Articles Posted in Criminal Law

In an effort to protect individuals from abusive situations, MA courts have been given the authority to issue restraining orders when a reasonable likelihood of harm is suspected. In many ways, this is a very good thing. No woman, or man, should be subjected to abuse. However, such broad authority to grant restraining orders also results in excessive issuance; some even use the system as a means of revenge.

A restraining order, or protection order (officially known as a 209A), is issued through civil court, not criminal. As such, a “preponderance of evidence” is all that is needed to meet the burden of proof for obtaining the 209A. In criminal cases, the burden of proof must be “beyond any reasonable doubt,” which is a far higher standard than a preponderance of evidence. If the judge believes that the evidence presented points to a likelihood that the alleged abuser will harm the petitioner, he/she will typically initiate the process.

What is a 10-Day Hearing?

The next step in the process is usually the 10-day hearing, at which point the defendant will have an opportunity to tell his/her side of the story. During the 10-day window between the petition and the hearing, the defendant will receive notice of the upcoming hearing. A Boston criminal defense attorney can help you determine how to proceed if there is a restraining order against you.

Temporary Order of Protection

The accused has a right to defend himself/herself at the 10-day hearing, but in cases involving imminent risk of abuse, the 10-day window could put the alleged victim in danger. A temporary (or emergency) order may be issued if the judge believes the petitioner is at risk of immediate harm. Emergency orders are actually relatively easy to obtain, as long as the alleged victim can prove a relationship with the alleged abuser. A private hearing will be held at which the petitioner states his/her reasons for requesting the temporary order. Because the person accused of abuse is not present at this private hearing, he/she won’t know about the restraining order until it’s served on them.

Do Not Go to the 10-Day Hearing Alone

Whether or not a temporary order was issued against you, it is a mistake to appear in defense of yourself at the 10-day hearing. An experienced MA defense lawyer can present evidence to the judge, perform cross-examinations, and even request that the order be dropped altogether. Not showing up for your 10-day hearing is the worst possible mistake you can make. By doing this, you will forfeit your right to defend your case, and the order will remain in effect for at least one year. If, however, you appear in court with skilled legal counsel and can prove to the judge that you do not present a reasonable threat to the alleged victim, the order will likely be vacated.

What Restrictions Might a 209A Include?

The specific orders of protection within a 209A vary based on the particulars of each case. They may include:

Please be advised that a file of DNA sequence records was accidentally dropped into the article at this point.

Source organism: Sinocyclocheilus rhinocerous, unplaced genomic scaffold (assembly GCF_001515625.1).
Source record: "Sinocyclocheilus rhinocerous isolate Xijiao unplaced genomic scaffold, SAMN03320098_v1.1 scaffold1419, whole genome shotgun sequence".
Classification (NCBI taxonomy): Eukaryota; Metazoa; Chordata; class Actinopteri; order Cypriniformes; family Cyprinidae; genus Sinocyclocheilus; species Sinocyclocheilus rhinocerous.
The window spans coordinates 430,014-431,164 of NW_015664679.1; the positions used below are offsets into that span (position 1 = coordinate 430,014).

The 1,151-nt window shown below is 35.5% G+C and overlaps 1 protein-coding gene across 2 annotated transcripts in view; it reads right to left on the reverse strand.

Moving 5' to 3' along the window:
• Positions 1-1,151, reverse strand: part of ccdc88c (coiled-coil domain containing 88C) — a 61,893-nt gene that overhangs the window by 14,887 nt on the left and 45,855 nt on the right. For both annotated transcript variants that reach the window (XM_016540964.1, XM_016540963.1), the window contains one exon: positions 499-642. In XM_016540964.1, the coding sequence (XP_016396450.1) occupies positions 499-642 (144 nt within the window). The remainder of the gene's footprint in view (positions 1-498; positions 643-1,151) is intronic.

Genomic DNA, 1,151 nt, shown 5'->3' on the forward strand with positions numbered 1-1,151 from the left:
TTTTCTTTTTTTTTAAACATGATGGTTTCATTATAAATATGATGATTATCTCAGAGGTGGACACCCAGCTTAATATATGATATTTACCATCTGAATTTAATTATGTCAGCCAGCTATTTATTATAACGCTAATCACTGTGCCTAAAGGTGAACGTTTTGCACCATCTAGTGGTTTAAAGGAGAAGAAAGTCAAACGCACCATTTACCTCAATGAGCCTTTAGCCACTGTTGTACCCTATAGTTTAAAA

• an order to leave the residence immediately;
  • an order to stop all forms of abuse;
  • an order to stay a certain distance from the alleged victim at all times;
  • an order to stay away from the children.

In addition to the possible orders of protection above, all 209As carry a mandatory order to surrender firearms. Continue reading

Facing a Malicious Damage Charge in MA?

Any type of property damage—from vandalism and graffiti to hitting another’s property with your car—can result in a criminal charge for malicious damage. As with most crimes, penalties for malicious damage are largely dependent on the circumstances of the case, the severity of the offense, and whether or not you have a prior criminal record.

What are the Penalties?

Penalties for malicious damage vary widely based on whether you acted deliberately or carelessly. Willful and malicious actions can carry a potential sentence of up to two-and-a-half years in jail and fines of up to three times the cost of the damage or $3,000, whichever is greater. If, on the other hand, you acted carelessly or wantonly, you may be facing a penalty of up to two-and-a-half years in jail and fines of up to three times the cost of the damage or $1,500, whichever is greater. Damage of less than $250 is punished much less severely, but can still land you in jail for up to two-and-a-half months.

Leaving the Scene

Let’s say you are driving one night when you hit and knock down a stop sign. Having just left a bar, you’re worried that you might be over the legal limit, so you leave the scene of the accident. Another driver gets your license plate number and reports the incident. You might end up facing two criminal charges—one for malicious damage and one for leaving the scene of property damage. A Boston criminal defense attorney can help you determine how to proceed if you’ve been charged with any type of crime.

Can Malicious Destruction to Property be a Felony?

If you damage or vandalize certain types of property in MA, you may face felony charges. These specific buildings or locations have special protections due to their sacred or sensitive natures. If you destroy or deface any of the property below, you may be charged with a felony:

  • Church
  • Synagogue
  • Mosque
  • Any house of worship